Clarity, communication and reciporocity: key ingredients for productive relationships with voluntary organisations in the new health and social care commissioning environment

Briefing paper 105

July 2013

The Health and Social Care Act 2012 is effecting major changes in the way in which NHS and public health services are commissioned and organised in the UK. April 2013 saw the country’s 152 Primary Care Trusts (PCTs) being replaced by 211 Clinical Commissioning Groups (CCGs), 152 Health and Wellbeing Boards and local Healthwatch organisations.

This report is based on an evaluation of a pilot project commissioned by Sandwell and West Birmingham CCG to develop positive relationships between voluntary sector organisations, the Clinical Commissioning Group and General Practitioners. Two local voluntary sector infrastructure organisations were commissioned to deliver the project.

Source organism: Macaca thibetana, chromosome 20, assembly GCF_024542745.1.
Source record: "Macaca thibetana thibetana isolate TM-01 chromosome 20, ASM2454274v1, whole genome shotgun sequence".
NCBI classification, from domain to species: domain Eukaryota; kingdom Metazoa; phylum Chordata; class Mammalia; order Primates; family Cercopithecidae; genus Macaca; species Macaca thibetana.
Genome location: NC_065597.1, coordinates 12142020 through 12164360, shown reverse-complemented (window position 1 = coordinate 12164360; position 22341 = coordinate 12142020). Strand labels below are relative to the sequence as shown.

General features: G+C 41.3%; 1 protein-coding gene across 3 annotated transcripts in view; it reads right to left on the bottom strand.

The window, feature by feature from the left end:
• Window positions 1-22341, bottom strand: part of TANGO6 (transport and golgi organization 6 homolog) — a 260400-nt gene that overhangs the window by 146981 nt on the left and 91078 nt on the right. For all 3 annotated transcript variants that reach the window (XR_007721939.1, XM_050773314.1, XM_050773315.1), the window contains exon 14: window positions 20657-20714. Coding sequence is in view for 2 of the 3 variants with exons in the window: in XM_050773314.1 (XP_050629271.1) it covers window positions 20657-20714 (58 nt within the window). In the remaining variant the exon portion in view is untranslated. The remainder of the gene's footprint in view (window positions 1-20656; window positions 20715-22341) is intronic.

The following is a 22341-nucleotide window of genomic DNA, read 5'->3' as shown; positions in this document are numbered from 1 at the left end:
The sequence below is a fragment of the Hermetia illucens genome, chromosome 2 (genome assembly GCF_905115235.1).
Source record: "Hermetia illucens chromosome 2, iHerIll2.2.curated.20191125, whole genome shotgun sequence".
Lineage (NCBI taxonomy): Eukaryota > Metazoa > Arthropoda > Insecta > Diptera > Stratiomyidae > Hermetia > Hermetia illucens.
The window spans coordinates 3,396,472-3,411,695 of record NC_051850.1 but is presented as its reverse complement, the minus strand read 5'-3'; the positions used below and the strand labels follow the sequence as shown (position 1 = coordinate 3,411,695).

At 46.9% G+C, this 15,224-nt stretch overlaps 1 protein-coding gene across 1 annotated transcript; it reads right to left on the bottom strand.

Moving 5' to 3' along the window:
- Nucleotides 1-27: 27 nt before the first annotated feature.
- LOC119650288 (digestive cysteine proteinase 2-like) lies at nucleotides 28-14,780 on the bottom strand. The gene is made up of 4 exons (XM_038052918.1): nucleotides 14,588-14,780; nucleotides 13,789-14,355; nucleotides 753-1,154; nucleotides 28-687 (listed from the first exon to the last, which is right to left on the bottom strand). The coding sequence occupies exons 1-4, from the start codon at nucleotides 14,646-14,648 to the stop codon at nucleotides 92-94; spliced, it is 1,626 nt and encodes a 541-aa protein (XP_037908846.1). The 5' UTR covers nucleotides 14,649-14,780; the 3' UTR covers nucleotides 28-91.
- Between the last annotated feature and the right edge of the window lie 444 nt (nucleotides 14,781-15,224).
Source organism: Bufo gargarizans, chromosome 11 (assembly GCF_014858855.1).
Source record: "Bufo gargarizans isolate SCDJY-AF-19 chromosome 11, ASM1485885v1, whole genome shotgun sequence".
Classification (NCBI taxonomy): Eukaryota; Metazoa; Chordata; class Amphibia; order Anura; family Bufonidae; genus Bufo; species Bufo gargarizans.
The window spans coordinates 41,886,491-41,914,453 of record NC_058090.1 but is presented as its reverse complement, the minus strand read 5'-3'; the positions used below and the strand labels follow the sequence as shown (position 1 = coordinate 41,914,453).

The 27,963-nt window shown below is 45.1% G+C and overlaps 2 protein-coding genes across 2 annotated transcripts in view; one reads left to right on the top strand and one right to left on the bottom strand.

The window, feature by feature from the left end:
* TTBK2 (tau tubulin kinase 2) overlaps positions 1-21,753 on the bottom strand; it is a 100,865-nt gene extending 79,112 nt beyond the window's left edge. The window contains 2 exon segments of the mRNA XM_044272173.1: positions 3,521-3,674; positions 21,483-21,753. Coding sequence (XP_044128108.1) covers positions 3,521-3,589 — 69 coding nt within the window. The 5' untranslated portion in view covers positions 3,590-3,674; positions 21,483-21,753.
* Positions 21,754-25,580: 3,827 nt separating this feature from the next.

The evaluation demonstrates the need for intermediaries to broker effective relationships between these groups. The project identified misconceptions amongst GPs about the professionalism of many voluntary organisations, and highlighted that GP’s and commissioners need greater clarity about what the voluntary sector can offer for patient outcomes. The voluntary sector also needs greater clarity about the opportunities available and how these will be funded and commissioned.

The evaluation notes that communication must be well targeted, and intermediaries must be able to command the respect of clinicians and understand their operating environment. It also highlights the need for reciprocity in terms of funding and dialogue. It is important that commissioners do not expect voluntary organisations to provide free services.

A significant investment of time and resources is needed to build effective relationships. The research suggests that CCGs would be wise to invest in programmes to assist voluntary organisations with the transition into the new commissioning environment.

Research contact:
Heather Buckingham